Back in the early 1900’s, an influential social psychologist came up with a theory called the Looking-glass self to explain how our views of ourselves change based on how other people perceive us. Here’s how it works: we think about how we look to other people and how they might judge us based on that then we change ourselves based on that judgment. The theory has been supported by numerous studies over the years.
While some people might argue that basing our self-image on how others see is could be horrible, there are some good parts, especially for young people. Children and young adults need to understand that their behavior does lead people to perceive them in specific ways. If they did not realize that or care then they might never appreciate the importance of dressing nice for an interview or making a good impression on their teachers.
If people are accurately identifying how others perceive them and adjusting based on that perception then it works well. Unfortunately, we aren’t always accurate. In many cases, we are much harsher judges of ourselves than other people are of us, yet we internalize their assumed perceptions of us. Here’s one example. An 18-year old college student was terrified of public speaking because she was sure everyone in the audience was mocking her for being so nervous. She even went to her instructor to see if there was anything she could do to avoid the ridicule without failing her speech class. Of course, the answer was no. On the first day of speeches, the instructor expected to see the student become a shambles at the podium but the girl was no more nervous acting than any of the other students. In fact, some of the other students commented amongst themselves that “she did a really good job.” When the instructor told the student the same thing, she was shocked because she had felt extremely nervous and was confident the audience hated her speech.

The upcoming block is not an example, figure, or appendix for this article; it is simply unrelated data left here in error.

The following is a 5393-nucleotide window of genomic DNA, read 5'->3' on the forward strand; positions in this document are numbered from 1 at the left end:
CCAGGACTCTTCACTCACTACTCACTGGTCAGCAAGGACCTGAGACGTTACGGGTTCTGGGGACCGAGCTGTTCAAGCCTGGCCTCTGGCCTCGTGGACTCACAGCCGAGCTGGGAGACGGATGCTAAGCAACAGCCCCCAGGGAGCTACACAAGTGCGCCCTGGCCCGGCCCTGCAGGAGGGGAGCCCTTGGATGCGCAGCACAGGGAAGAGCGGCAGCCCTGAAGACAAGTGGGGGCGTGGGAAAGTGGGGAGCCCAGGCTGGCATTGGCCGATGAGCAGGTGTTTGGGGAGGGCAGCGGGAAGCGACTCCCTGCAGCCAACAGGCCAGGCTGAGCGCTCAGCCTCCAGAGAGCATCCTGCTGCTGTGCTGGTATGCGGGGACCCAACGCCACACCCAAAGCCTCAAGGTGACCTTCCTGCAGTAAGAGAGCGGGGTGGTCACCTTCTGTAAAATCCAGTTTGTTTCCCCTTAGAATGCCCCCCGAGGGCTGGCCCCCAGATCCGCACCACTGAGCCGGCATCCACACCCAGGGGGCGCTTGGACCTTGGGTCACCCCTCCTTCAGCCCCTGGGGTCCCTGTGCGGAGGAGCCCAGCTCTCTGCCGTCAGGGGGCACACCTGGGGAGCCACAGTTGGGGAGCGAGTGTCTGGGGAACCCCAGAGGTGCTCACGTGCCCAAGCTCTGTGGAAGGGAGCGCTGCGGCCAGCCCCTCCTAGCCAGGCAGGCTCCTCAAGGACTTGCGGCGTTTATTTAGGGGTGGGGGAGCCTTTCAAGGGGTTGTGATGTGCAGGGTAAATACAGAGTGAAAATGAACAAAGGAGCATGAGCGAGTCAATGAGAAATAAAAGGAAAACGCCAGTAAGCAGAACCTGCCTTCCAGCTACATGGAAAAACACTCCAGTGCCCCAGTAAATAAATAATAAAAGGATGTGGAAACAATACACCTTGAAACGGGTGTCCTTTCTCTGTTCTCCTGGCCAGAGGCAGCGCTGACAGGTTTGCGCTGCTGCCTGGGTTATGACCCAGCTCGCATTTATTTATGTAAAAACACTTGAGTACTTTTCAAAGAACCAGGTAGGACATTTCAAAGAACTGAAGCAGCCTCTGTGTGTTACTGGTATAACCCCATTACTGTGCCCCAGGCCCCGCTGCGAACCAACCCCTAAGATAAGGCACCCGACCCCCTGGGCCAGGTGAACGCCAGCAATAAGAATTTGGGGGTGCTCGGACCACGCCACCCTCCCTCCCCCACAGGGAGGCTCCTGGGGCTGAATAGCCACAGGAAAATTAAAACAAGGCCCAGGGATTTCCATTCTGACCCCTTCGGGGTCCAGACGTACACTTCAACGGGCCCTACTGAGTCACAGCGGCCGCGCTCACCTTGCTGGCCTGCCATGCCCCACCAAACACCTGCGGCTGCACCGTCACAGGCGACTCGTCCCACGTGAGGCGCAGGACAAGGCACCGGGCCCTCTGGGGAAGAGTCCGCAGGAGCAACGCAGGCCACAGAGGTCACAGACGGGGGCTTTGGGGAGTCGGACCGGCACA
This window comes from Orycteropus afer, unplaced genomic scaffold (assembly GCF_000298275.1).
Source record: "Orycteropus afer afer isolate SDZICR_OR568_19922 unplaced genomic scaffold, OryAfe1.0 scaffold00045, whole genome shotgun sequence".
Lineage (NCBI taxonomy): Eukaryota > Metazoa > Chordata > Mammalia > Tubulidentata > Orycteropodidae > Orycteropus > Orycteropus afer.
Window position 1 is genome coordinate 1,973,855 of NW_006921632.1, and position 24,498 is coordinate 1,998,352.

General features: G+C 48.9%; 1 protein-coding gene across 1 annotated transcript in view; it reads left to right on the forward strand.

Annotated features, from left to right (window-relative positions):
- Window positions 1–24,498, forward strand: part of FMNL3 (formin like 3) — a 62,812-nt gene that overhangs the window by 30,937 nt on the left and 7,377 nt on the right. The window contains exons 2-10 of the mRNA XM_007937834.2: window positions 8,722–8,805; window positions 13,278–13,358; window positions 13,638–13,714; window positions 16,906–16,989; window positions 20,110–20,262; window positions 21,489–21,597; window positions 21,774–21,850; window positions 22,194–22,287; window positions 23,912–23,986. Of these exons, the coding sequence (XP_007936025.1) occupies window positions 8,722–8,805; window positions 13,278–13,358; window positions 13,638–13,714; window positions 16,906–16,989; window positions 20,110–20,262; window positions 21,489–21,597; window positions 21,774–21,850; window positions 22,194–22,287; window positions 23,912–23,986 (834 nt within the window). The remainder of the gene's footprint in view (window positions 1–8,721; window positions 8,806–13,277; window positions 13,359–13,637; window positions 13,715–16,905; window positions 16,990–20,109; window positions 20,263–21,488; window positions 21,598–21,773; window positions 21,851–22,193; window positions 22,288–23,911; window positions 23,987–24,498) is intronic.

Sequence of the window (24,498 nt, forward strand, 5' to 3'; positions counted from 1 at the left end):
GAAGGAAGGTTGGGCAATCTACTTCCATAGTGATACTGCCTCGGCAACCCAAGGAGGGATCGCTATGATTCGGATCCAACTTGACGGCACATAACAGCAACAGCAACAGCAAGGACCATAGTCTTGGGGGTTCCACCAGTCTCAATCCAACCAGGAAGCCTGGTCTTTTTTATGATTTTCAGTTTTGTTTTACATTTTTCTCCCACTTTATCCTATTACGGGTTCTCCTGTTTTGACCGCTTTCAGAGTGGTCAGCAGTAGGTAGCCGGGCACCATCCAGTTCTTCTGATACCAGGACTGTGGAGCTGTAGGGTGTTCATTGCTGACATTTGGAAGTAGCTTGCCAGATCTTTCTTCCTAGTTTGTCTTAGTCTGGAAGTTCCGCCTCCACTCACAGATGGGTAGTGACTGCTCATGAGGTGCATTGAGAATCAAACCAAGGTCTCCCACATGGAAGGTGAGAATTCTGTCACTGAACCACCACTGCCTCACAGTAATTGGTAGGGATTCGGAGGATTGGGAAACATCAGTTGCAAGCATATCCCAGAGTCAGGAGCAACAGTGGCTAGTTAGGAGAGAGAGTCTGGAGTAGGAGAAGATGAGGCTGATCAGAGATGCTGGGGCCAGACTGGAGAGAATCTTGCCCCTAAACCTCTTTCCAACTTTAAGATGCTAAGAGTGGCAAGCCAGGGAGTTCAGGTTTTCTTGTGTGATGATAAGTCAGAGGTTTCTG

The girl – like many of us – judged herself by very harsh standards based, she thought, on how others viewed her. She was wrong, however. Instead of listening to other people, she was too focused on the negative voice in her own head.
That’s why it’s important not just to listen to our own voices but to be active in creating a positive sense of self from within so we can be more receptive to the real perceptions of the people around us. That way we can make positive changes in our behaviors when they are called for and even learn to appreciate the good that others see in us.
Others’ opinions of us may not be all that matters but if we give it weight in shaping who we are then we need to be sure we are perceiving those opinions correctly and not judging ourselves too harshly.
You can learn more strategies for finding happiness with yourself by clicking here.